Dear Friends at Catholic Exchange:
I was wondering if there are websites offering online confession for those of us finding it difficult to link up with a priest for confession in the more traditional manner.
Thanks for your guidance,
Ms. Adele Tanguy
Dear Ms. Tanguy,
Peace in Christ! In order to be valid, sacramental confession and subsequent absolution must be given in person. The Code of Canon Law (Codex Iuris Canonici [CIC]), prescribes the following:
Can. 960. Individual and integral confession and absolution constitute the only ordinary means by which a member of the faithful conscious of grave sin is reconciled with God and the Church. Only physical or moral impossibility excuses from confession of this type; in such a case reconciliation can be obtained by other means.
Can. 964 §1. The proper place to hear sacramental confessions is a church or oratory. [§2 regards norms for the confessional and does not apply to your question] §3. Confessions are not to be heard outside of a confessional without a just cause.
Canon 960 essentially says that one must go to confession unless prevented physically or morally. Confessions are properly and typically heard in a church or oratory, according to Canon 964, unless there is a very good reason confessions are not to be heard outside of a confessional. What “other means” are being referred to in 960 in the event that one cannot go to confession?
Consider Canon 916, which addresses the reception of Holy Communion:
Can. 916. A person who is conscious of grave sin is not to celebrate Mass or receive the body of the Lord without previous sacramental confession unless there is a grave reason and there is no opportunity to confess; in this case the person is to remember the obligation to make an act of perfect contrition which includes the resolution of confessing as soon as possible.
To sum up, if a person can confess his sins, he is to do so the ordinary way, which is to go to confession in a church or oratory and in a confessional. If this is impossible, reconciliation can be obtained by other means. Notice that the law does not say that there are other means of confession, but other means to be reconciled to God and the Church in the event one cannot make use of the ordinary means. While “other means” may be many and varied, one way, for example, that has been specified is to make an act of perfect contrition, resolving to get to confession as soon as possible. Another means can be a general absolution when auricular (one on one) confession is not possible for a large number of penitents for an extended amount of time.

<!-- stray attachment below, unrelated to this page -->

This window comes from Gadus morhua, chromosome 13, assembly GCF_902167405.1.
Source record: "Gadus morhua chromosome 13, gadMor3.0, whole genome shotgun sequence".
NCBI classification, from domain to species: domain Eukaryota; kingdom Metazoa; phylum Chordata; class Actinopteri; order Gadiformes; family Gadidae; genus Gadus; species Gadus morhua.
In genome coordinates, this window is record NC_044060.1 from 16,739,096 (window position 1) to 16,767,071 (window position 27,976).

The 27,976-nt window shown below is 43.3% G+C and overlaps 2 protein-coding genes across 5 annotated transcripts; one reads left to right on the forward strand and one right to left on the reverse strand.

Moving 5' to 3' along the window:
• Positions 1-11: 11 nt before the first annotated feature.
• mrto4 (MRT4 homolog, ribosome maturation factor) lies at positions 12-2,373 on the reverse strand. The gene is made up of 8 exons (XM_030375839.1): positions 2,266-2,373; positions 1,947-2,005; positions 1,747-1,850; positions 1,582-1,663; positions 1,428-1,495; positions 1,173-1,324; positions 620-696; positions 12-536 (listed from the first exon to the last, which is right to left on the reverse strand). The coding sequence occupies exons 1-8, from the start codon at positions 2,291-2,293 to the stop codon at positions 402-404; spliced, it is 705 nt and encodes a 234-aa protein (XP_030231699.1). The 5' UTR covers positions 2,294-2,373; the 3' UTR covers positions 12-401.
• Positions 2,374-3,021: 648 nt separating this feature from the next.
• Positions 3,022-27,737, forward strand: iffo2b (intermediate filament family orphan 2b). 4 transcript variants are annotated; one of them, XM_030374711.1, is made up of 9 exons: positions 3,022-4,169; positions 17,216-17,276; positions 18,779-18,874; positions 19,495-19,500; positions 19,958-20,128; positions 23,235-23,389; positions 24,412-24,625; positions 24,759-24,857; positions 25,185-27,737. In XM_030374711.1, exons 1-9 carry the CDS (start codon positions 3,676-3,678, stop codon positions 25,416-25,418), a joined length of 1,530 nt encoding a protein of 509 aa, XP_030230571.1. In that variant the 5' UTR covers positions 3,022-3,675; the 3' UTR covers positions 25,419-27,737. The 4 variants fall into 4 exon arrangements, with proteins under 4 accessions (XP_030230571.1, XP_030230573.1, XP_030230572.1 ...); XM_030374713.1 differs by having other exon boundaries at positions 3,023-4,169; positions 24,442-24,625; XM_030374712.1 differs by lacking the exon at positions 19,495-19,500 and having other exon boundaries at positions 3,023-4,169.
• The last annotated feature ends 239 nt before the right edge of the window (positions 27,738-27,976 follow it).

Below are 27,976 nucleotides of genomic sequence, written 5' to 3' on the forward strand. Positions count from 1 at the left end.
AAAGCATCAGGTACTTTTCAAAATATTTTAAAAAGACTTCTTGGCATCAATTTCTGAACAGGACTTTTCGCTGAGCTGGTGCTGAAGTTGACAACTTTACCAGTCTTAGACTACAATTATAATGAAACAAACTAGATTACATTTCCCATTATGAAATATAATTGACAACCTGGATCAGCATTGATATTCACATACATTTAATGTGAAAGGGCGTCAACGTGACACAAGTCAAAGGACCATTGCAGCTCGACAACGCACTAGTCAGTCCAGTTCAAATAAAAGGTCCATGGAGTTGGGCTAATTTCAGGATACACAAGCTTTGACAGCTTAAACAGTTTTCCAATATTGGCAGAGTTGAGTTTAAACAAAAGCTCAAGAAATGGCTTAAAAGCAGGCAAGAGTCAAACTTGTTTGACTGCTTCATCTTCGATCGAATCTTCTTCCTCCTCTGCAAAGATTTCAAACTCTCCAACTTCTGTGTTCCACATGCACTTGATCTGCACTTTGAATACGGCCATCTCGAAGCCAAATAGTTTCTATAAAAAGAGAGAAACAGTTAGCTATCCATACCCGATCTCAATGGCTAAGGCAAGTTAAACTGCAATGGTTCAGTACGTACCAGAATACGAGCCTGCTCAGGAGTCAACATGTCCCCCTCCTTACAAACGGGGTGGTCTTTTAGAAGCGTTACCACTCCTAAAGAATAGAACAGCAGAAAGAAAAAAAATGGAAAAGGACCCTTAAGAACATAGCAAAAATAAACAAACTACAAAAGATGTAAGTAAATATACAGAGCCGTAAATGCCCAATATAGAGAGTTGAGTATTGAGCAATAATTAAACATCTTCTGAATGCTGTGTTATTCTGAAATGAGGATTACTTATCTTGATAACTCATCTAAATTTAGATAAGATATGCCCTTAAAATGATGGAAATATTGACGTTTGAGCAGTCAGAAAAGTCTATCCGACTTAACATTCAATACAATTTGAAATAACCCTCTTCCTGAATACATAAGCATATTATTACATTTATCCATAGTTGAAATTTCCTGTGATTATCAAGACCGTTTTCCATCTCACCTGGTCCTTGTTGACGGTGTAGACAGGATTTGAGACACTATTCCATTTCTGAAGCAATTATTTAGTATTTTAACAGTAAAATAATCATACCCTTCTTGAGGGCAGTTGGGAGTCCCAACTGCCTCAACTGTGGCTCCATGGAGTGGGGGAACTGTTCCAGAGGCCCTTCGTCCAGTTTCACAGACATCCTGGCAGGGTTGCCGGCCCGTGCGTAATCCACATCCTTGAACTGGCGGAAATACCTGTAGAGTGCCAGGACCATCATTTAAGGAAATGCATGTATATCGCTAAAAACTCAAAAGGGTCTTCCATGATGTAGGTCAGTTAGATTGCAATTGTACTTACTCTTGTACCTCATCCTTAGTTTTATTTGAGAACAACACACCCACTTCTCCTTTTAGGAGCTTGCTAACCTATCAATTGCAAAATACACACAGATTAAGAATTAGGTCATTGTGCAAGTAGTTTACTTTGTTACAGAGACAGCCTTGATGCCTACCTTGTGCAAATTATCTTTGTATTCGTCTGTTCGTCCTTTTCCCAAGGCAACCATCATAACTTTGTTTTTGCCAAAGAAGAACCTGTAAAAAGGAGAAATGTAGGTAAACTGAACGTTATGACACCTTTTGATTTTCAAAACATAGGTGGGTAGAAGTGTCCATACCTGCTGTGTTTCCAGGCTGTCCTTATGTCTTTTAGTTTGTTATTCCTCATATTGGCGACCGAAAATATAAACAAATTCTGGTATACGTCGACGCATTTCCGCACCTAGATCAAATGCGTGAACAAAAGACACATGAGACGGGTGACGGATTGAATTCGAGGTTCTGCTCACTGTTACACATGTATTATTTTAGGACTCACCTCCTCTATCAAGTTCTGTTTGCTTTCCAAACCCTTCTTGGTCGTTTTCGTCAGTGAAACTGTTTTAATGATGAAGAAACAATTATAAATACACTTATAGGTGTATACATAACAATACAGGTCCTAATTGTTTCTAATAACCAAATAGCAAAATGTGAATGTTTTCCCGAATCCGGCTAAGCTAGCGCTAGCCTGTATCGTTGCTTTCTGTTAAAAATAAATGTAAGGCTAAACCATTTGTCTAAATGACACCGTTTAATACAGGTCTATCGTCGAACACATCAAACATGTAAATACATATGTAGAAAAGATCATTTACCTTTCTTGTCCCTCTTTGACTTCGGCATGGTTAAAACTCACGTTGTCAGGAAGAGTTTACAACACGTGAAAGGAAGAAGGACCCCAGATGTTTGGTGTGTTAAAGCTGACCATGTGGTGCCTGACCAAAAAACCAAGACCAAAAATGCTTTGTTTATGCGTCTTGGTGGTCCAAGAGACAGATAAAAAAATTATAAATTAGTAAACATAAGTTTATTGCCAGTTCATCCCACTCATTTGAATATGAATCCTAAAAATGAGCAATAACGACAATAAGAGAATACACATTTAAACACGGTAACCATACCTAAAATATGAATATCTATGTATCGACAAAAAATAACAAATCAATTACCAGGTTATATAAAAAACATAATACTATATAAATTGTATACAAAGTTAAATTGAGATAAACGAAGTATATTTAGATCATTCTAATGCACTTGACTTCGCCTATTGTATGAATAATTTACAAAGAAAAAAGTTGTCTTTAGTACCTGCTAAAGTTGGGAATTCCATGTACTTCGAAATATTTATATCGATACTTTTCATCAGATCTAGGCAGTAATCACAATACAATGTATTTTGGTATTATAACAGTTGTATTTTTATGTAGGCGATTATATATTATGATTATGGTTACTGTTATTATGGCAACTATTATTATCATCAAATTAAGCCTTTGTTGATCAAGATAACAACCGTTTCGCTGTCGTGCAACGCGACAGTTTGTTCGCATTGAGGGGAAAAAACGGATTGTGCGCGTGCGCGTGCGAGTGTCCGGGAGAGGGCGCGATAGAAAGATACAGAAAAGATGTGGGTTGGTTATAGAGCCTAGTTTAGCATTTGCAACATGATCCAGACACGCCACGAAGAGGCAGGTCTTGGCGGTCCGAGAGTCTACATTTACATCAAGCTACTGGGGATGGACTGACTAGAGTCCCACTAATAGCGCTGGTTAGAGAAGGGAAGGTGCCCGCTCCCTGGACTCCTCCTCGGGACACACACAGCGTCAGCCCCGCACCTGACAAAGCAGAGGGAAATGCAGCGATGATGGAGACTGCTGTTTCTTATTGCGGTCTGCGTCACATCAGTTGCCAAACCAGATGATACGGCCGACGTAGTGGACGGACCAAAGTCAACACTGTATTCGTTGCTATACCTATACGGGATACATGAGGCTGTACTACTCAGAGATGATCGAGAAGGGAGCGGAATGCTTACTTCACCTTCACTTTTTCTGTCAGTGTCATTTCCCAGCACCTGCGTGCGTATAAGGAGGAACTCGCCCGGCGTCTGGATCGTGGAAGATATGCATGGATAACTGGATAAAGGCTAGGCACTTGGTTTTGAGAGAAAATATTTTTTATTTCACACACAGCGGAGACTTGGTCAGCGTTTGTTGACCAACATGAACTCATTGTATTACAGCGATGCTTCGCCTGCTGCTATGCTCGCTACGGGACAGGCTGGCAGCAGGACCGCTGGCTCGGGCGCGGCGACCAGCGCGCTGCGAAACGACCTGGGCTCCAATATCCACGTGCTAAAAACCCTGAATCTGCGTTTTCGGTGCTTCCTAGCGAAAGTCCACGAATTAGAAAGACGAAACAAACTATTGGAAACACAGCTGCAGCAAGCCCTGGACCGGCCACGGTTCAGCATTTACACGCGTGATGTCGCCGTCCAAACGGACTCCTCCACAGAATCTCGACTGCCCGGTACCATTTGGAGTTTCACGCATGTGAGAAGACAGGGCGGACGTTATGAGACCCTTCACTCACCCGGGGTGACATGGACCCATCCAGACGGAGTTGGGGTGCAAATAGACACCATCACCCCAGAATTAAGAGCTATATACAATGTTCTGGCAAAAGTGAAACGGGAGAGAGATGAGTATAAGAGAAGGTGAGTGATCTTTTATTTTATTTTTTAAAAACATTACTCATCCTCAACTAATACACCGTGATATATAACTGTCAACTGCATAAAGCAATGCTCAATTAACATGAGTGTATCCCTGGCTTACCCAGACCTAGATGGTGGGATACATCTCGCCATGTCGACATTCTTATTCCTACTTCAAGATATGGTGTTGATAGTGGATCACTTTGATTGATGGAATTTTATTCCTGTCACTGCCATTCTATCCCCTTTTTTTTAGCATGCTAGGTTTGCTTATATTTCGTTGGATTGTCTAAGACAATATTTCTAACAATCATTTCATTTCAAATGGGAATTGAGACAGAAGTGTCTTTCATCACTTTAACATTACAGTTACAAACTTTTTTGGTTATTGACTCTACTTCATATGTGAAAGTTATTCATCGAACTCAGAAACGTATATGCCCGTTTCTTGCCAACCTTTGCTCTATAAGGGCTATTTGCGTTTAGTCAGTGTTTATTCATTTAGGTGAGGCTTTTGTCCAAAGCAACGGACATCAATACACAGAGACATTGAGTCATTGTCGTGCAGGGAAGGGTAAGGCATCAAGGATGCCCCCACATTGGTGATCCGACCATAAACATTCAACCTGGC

To hear confessions online is incompatible with the provisions made by law. God always presents an ordinary means of grace and salvation, yet if one cannot make use of them through no fault of their own, God's hands are not tied. He still makes provision for those who call upon Him.
Lastly, Canon 213 says, “The Christian faithful have the right to receive assistance from the sacred pastors out of the spiritual goods of the Church, especially the word of God and the sacraments.” If going to confession is “physically or morally impossible” to you, your right to receive the sacraments would commend a “just cause” (Can. 964 §3) for a priest to come to you and hear your confession outside of the confessional. If you are unable to go at scheduled times, you may lawfully and by right arrange a separate time to go to a priest. Unless circumstances make it impossible, your confession is still to be heard in a confessional.
See the attached news story, Bullish on Internet´s Role in Evangelization, from Zenit news service for comments from Archbishop Foley, head of the Pontifical Council for Social Communications, which confirms what is written here.
I hope this answers your question. If you have further questions or would like to receive more information about Catholics United for the Faith, please contact us at 1-800-MY-FAITH (693-2484). May God bless your day.
United in the Faith,
David E. Utsler
Catholics United for the Faith
827 North Fourth Street
Steubenville, OH 43952
Editor's Note: To submit a faith question to Catholic Exchange, email href=”mailto:email@example.com”>firstname.lastname@example.org. Please note that all email submitted to Catholic Exchange becomes the property of Catholic Exchange and may be published in this space. Published letters may be edited for length and clarity. Names and cities of letter writers may also be published. Email addresses of viewers will not normally be published.